“There’s a spot in my house forever for my Red Sox jersey. Scooped up some Red Sox dirt to take that home,” Gomes said. “That [World Series] ring, that ring’s a lifer. I was fortunate to have the opportunity to wear that uniform.”
The 30-year-old Craig has played primarily right field and first base on his career. He is having a down season, hitting .237 with seven homers and 44 RBI for the Cardinals. But Craig hit .312 with an .864 OPS and 46 home runs from 2011-13.
Cherington said that dealing Lackey along with Lester required getting a starter pitcher in return and Kelly fit the criteria. The Cardinals also received minor league lefthander Corey Littrell and $1.75 million.
Watch: Ben Cherington on Red Sox trades
Red Sox general manager Ben Cherington on today’s trades
Once that deal was finished, the Sox turned to trading Miller. His 2.34 ERA over 50 appearances and 14.7 strikeouts per nine innings had created a demand. He was on the team last year, but was injured and could not play in the postseason.
“We had more calls on Andrew Miller than any other player on our team. Every contender in baseball pretty much called us on Andrew Miller because he fits for everyone,” Cherington said.
Miller also will be a free agent after the season and said he “absolutely” would consider a return to Boston.
“It’s exciting. I get a chance to pitch for a team that could go to to the playoffs,” he said. “I didn’t want to leave here but if I have to go, I’m glad it’s to a team like that.”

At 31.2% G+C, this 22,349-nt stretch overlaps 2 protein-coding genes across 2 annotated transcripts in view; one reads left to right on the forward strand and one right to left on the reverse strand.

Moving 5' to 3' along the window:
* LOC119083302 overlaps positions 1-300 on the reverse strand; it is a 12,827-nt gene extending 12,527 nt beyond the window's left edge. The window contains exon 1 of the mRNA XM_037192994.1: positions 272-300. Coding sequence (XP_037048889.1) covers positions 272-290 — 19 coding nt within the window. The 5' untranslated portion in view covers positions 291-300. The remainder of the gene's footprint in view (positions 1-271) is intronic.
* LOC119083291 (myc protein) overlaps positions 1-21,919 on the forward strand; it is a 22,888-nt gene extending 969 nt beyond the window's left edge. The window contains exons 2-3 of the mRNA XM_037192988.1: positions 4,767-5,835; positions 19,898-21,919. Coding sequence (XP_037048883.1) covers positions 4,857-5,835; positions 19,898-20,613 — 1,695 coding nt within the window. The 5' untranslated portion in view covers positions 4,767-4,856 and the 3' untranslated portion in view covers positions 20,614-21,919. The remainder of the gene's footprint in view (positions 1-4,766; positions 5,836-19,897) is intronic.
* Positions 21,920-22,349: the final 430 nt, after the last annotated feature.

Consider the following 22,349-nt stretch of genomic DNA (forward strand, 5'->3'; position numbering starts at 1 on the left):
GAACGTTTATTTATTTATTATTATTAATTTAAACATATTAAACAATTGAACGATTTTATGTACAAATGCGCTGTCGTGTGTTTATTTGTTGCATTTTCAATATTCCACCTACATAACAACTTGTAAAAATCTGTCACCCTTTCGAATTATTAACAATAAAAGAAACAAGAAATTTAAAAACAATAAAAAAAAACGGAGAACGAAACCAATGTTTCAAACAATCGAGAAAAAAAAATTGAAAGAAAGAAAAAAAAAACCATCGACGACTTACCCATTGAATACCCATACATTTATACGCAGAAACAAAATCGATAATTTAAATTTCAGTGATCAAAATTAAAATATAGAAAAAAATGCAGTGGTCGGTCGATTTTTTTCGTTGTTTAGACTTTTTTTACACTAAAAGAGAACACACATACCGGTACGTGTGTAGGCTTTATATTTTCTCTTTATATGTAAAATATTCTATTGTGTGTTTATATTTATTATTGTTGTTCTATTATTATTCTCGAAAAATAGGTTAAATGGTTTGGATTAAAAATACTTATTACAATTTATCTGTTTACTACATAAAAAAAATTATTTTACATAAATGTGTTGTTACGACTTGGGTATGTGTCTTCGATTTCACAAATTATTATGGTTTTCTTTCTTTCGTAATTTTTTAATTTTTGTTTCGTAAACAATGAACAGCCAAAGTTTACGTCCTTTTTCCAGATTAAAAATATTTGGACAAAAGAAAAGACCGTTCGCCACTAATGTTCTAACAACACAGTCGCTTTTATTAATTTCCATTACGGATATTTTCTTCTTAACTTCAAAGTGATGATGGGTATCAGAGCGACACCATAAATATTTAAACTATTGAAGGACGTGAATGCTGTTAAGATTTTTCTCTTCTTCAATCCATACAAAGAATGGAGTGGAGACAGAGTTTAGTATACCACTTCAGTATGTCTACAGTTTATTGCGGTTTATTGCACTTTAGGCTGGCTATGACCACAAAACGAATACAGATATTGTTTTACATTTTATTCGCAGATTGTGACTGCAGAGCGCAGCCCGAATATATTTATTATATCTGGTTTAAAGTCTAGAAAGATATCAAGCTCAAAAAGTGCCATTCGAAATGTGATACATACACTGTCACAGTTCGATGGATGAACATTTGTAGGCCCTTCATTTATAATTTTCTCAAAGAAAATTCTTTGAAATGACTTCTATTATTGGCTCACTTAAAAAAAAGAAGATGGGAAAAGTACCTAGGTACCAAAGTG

The trade of Drew came last. It was essentially a salary dump as the Red Sox will save approximately $2.8 million. They sent the Yankees $500,000 and took on Johnson, a utility player on the disabled list.
Drew left the Red Sox as a free agent after the Series, went unsigned, and returned in May. He hit .176 in 39 games.
“In retrospect, that move didn’t work out the way we wanted it to. Now it’s an opportunity to move [Bogaerts] back and use the rest of the year to let him play and we’ll see where we are,” Cherington said.
In what has been a bad year for the Sox, Thursday may have been a day that changes the fortunes of the team. The Red Sox remade the roster after finishing in last place in 2012 and went on to win the Series. Now they’re starting over again.
“There’s nothing sort of celebratory about this. These moves are made because collectively as an organization we haven’t performed well enough,” Cherington said.